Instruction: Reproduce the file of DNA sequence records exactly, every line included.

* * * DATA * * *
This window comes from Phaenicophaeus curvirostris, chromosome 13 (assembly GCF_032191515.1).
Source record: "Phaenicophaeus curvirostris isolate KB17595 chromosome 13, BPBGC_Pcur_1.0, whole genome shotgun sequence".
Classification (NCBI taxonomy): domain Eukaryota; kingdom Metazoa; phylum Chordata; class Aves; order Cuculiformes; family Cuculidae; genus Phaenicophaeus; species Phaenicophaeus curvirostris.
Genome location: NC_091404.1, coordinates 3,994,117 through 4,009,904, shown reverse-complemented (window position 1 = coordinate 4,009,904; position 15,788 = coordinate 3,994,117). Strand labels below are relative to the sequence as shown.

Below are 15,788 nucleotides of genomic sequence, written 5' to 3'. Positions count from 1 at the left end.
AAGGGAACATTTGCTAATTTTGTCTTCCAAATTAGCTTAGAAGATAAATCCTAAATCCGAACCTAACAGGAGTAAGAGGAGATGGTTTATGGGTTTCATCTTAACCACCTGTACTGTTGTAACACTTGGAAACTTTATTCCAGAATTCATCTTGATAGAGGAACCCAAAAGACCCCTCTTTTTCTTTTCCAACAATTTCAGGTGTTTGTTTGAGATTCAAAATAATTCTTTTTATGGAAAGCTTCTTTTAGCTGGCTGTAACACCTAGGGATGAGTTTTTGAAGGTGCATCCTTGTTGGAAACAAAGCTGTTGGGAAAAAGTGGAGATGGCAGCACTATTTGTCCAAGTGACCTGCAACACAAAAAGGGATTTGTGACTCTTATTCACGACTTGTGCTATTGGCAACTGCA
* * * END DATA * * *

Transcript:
This window comes from Phaenicophaeus curvirostris, chromosome 13 (assembly GCF_032191515.1).
Source record: "Phaenicophaeus curvirostris isolate KB17595 chromosome 13, BPBGC_Pcur_1.0, whole genome shotgun sequence".
Classification (NCBI taxonomy): domain Eukaryota; kingdom Metazoa; phylum Chordata; class Aves; order Cuculiformes; family Cuculidae; genus Phaenicophaeus; species Phaenicophaeus curvirostris.
Genome location: NC_091404.1, coordinates 3,994,117 through 4,009,904, shown reverse-complemented (window position 1 = coordinate 4,009,904; position 15,788 = coordinate 3,994,117). Strand labels below are relative to the sequence as shown.

Below are 15,788 nucleotides of genomic sequence, written 5' to 3'. Positions count from 1 at the left end.
AAGGGAACATTTGCTAATTTTGTCTTCCAAATTAGCTTAGAAGATAAATCCTAAATCCGAACCTAACAGGAGTAAGAGGAGATGGTTTATGGGTTTCATCTTAACCACCTGTACTGTTGTAACACTTGGAAACTTTATTCCAGAATTCATCTTGATAGAGGAACCCAAAAGACCCCTCTTTTTCTTTTCCAACAATTTCAGGTGTTTGTTTGAGATTCAAAATAATTCTTTTTATGGAAAGCTTCTTTTAGCTGGCTGTAACACCTAGGGATGAGTTTTTGAAGGTGCATCCTTGTTGGAAACAAAGCTGTTGGGAAAAAGTGGAGATGGCAGCACTATTTGTCCAAGTGACCTGCAACACAAAAAGGGATTTGTGACTCTTATTCACGACTTGTGCTATTGGCAACTGCA